Old military hands are using Putin as a bogeyman

Ex-generals are wheeled around television studios to fight the media battle

Oliver Wright@oliver_wright
Wednesday 25 February 2015 21:25
Russian President Vladimir Putin, pictured in Budapest last week
Russian President Vladimir Putin, pictured in Budapest last week

It has been a long and less than proud tradition of British political life that retired military commanders still serve as Panzer divisions in Whitehall for public spats on behalf of their still serving former colleagues.

Ex-generals, admirals and air marshals are wheeled around television studios and The Daily Telegraph to fight the media battle for the money, men and equipment that the current military is waging in private.

It’s been going on for years – and now they appear to be on manoeuvres again.

Take the former chief of the defence staff Lord Jock Stirrup, who agreed (or asked) to be interviewed on Sky News last Sunday about the potential threat posed by Russian planes carrying out Cold War-style manoeuvres over British airspace.

Tellingly, when asked whether it was time to “dust down some of the strategy booklets” from the Cold War, Lord Stirrup appeared to be less interested in strategy and more interested in money. He replied: “My concern… is not whether the strategic, the operational and tactical responses will be appropriate, my concern is that Nato is just not spending enough… on defence.

“The UK is still spending above 2 per cent of its GDP on defence although the future for that beyond 2015 is uncertain.”

Or take Admiral Lord West of Spithead who claimed last month that it would be “madness” if UK defence spending was to be cut. “Basically he [Russian President Vladimir Putin] has put his economy on war footing,” Lord West, the former head of the Royal Navy, said. “We shouldn’t dismiss it lightly.”

This sounds worrying: the clear message appears to be that we risk not spending enough on defence to ensure that we have a credible deterrent.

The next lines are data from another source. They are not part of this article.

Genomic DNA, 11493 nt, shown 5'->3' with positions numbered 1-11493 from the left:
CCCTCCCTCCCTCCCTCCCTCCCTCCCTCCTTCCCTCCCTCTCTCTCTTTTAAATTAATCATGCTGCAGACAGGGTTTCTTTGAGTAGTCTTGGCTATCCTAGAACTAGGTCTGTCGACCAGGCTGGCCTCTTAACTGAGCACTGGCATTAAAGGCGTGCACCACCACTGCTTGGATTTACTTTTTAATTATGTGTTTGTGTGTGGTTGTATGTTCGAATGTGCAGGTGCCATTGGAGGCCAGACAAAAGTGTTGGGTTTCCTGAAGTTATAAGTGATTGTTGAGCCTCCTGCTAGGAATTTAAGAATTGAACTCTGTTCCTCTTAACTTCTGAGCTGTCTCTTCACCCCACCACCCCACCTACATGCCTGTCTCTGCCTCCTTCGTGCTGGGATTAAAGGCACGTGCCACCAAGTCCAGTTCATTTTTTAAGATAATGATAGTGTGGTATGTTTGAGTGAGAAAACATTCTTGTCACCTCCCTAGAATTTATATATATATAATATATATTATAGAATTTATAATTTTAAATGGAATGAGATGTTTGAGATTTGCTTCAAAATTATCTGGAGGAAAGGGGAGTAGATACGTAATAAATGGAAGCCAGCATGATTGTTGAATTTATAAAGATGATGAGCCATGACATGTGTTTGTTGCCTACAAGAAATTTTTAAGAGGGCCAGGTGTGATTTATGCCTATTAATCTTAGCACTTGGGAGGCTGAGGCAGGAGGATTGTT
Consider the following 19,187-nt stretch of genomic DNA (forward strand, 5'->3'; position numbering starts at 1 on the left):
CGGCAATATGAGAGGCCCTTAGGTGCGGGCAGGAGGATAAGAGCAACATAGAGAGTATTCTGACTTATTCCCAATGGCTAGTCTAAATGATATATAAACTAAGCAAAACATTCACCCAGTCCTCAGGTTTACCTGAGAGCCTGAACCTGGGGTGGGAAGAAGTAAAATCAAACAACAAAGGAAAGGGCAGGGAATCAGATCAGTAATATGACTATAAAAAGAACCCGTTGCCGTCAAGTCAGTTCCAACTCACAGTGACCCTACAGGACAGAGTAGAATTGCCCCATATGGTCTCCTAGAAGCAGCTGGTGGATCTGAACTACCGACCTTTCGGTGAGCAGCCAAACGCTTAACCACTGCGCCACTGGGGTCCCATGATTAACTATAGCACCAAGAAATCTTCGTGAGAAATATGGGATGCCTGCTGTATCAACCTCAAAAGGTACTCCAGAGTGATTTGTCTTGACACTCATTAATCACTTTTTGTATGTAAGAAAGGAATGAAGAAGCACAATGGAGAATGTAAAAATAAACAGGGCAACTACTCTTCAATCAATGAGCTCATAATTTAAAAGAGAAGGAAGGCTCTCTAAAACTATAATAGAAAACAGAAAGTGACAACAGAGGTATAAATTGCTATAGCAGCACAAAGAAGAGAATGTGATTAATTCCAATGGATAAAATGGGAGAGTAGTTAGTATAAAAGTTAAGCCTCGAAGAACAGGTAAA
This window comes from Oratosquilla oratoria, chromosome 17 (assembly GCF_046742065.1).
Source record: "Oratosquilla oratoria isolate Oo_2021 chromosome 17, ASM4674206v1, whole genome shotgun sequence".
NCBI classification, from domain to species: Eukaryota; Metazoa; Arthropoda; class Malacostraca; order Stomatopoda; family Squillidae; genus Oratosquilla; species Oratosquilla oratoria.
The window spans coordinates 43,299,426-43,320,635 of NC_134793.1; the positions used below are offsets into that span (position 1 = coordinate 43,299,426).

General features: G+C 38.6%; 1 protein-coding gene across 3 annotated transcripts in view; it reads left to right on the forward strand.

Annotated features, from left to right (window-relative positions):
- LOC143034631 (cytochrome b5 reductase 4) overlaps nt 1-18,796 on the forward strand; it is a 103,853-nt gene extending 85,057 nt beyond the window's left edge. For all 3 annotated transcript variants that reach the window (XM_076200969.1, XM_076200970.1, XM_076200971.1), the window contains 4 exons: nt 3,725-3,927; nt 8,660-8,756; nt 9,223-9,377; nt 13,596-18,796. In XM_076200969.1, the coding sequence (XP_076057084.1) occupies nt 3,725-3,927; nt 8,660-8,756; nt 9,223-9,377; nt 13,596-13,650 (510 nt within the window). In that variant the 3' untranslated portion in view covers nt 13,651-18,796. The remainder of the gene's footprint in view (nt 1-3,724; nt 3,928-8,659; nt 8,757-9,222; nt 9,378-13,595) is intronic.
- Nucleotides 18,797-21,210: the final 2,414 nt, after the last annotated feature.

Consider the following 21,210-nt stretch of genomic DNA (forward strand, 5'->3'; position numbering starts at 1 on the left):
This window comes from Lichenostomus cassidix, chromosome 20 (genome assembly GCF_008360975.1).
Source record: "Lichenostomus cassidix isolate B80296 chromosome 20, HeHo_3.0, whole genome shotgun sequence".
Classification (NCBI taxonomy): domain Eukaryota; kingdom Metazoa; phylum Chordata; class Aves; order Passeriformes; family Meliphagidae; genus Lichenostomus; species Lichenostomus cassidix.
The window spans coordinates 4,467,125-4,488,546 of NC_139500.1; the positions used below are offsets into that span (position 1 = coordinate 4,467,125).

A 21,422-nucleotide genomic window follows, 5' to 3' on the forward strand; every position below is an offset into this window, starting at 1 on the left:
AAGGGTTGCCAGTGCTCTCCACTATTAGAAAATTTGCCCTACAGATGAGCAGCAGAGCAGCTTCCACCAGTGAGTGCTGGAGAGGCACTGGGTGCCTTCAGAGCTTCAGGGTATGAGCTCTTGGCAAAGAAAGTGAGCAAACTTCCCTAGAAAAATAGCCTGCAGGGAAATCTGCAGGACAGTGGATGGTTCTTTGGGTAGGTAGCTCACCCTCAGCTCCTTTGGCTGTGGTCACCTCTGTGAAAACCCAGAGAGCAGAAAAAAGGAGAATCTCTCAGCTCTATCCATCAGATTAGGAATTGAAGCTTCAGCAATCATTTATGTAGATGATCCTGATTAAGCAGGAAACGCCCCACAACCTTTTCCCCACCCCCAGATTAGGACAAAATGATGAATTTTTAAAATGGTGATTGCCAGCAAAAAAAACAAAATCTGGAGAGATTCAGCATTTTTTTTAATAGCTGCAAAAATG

But the argument doesn’t really stand up to scrutiny.

According to the Institute for Strategic Studies, the combined defence budgets of the UK, France and Germany alone was $153bn (£99bn) in 2013 – more than twice Russia’s expenditure of $68.2bn. Add that to the US, which spends $600bn on defence annually and you begin to see the Russian “threat” in proper context.

But what of suggestions that Mr Putin has put the Russian economy on a war footing?

It is true that as a proportion of GDP Russia spends more on defence than Nato members (and it has been increasing) but this is in the context a far smaller (and decreasing) total pot. And as a result of the recent collapse in the price of oil, Russia could implement budget cuts of 10 per cent: national defence expenditure could fall by 5.3 per cent in 2016.

That is not to say that Russian interference does not present a threat – particularly to the new Nato members in the Baltic states. But Nato has the clear military capacity to deal with this – it is only the political will which is in question.

What these former military commanders are doing is leveraging the crisis in Ukraine to protect defence spending (and jobs) from likely cuts after the next election. They know that up against schools, hospitals and other things people care about, defence will seem like an easy political target. And they are hoping to use President Putin as a useful bogeyman to protect the military’s vested interests.

There is an important debate to be had about how much, as a country, we spend on our defence. But, to paraphrase Ed Miliband, they should not be using exaggerated threats to weaponise that fight.

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